Sadly, with this film (his hundredth) Takashi Miike has not done it again, fumbling the precise balance of gonzo action and serious-minded meditation on violence that made 13 Assassins such a thrill. Blade of the Immortal continually strains after thoughtfulness to ... wait, that's not quite right. It's more accurate to say that it strains after thoughtfulness in some moments and then walks back that thematic work in others, when it's time for the bloodletting. Miike's use of violence in this film is profoundly disingenuous, reveling in dismemberment and impalings and then tacking on some navel-gazing, as if that transforms a blood-soaked romp into something Adult and Meaningful.
Not that blood-soaked romps are bad movies by definition. But a responsible exploitation picture has to be honest about itself above all else, confronting viewers with its content and forcing them to answer some pretty basic questions about what level of depravity they are comfortable with in the name of entertainment. If you're selling me a Big Mac, don't waste time trying to convince me that it's as healthy as a kale salad. It insults my intelligence, highlights the Big Mac's shortcomings, and reveals you as a liar.
Everything wrong with Blade of the Immortal is present in microcosm within the character of Rin, the young girl who contracts out the eponymous samurai to mete out vengeance on the evil swordsmen who slaughtered her family. Rin is the plot's catalyst, thirsting for righteous payback against the bad guys and pulling the immortal Manji back into the stab-happy life he forsook after it cost him his sister. Rin is also the audience surrogate—in more ways than one. She is the one egging Manji on to fight, fight, fight. Hers is the voice that commands him to kill "anyone who wants to kill me," which is the moment that kicks off the climactic (and numbing) 1,000-person bloodbath. She is never required to get her hands dirty; all the unsavory slaughter is handled by Manji while she hides behind him. She gets what she wants, and all the while she is safe from culpability and consequences.
(Rin is also sexualized and infantilized in ways that are suggestive of the film's larger issues surrounding women, but that's a whole separate essay.)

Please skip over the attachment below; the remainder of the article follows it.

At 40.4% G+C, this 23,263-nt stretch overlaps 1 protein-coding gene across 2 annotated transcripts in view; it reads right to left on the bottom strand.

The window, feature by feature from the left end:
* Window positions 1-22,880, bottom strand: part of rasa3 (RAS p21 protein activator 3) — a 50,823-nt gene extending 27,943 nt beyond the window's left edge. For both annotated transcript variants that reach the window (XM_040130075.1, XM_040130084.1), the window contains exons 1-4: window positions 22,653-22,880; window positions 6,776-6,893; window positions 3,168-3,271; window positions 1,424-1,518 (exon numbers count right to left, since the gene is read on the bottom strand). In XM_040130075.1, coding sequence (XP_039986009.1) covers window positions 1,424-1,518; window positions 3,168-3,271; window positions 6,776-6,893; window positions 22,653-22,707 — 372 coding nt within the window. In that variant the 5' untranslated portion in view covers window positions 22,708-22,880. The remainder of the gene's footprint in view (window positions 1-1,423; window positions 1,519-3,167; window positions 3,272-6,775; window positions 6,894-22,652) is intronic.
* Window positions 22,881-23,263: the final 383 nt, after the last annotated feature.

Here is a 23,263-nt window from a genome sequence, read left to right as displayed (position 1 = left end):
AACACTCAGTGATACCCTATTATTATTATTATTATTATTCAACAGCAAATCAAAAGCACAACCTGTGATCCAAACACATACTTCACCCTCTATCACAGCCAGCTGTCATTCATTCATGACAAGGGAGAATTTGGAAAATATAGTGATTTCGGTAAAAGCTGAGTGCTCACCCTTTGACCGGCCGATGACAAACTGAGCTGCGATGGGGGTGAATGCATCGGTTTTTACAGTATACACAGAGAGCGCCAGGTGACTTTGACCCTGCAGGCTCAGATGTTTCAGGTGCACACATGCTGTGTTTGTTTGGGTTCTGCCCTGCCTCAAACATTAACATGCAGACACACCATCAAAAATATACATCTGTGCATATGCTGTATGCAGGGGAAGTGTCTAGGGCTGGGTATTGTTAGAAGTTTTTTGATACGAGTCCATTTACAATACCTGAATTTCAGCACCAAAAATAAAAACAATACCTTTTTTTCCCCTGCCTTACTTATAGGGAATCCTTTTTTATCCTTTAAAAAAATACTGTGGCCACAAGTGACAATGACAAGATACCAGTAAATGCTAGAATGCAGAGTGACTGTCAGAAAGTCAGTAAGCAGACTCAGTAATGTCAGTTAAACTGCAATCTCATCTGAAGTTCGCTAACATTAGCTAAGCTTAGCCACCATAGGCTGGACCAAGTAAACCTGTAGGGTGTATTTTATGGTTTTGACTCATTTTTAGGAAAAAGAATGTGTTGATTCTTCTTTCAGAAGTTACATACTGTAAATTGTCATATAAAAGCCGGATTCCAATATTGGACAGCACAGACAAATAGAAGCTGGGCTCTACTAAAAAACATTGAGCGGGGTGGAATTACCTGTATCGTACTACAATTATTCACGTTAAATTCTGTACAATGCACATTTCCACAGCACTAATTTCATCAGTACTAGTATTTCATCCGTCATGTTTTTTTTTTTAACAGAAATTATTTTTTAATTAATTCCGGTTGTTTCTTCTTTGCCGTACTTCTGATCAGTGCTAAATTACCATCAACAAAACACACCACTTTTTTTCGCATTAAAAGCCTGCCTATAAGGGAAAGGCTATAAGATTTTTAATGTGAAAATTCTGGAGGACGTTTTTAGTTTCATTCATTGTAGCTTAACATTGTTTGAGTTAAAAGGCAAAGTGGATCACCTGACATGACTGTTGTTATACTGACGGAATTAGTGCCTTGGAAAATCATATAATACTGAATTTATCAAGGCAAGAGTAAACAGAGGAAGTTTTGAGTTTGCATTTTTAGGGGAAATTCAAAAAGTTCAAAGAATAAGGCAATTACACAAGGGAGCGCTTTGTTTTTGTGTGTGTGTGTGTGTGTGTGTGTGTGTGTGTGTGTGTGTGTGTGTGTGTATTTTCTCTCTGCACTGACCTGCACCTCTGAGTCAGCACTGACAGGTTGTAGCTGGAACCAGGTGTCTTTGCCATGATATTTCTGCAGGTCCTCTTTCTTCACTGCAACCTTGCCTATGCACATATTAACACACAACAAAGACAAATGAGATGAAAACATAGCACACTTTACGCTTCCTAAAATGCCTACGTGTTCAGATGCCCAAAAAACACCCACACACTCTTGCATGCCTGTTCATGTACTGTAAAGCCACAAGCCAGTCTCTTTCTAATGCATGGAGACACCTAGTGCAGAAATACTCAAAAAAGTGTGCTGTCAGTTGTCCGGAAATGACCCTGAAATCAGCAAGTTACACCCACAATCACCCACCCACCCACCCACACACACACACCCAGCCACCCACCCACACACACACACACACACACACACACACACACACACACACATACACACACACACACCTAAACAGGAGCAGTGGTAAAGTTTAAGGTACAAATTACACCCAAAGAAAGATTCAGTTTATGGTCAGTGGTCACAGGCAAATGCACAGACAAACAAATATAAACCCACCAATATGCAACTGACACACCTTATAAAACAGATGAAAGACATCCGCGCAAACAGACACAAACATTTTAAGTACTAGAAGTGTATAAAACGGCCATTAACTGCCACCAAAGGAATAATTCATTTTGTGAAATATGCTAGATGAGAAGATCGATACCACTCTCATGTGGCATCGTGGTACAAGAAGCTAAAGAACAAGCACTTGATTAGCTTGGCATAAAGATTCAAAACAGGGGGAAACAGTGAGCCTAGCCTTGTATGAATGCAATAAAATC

Miike keeps telling us that the violence perpetrated onscreen really, really matters, yet everything about his action sequences emphasizes that it really, really doesn't. He hands us all the mutilation we could want with one hand, and with the other he provides a fig leaf so we can convince ourselves that we're chin-stroking aesthetes instead of a raucous midnight-movie crowd. All the screenplay's speeches about the enormity of slaughter, about the monstrosity of an unkillable killer, about social injustice and the sins of the father and the soul-coarsening effects of vengeance—all these are morally useless and cinematically boring.
Even Miike's camera gives him away. At the climax, he gives us a shot of the villainous Anotsu—the man who murdered Rin's father, who condoned the gang-rape of her mother—hacking his way through a crowd of soldiers. Then the camera pans down to center on Manji hacking his way through another crowd. In this unbroken shot the two men are united in purpose and action. If Miike were using this moment to suggest that the villain and the hero were linked through their amorality, that would be one thing. But the music and flashy choreography reveal his true enthusiasms. Anotsu and Manji are united not in savagery but in heroism. Anotsu's monstrousness—and Manji's too, for that matter—has ceased to exist in the thrill of the action, and it resurfaces only when it is convenient for us that it does so.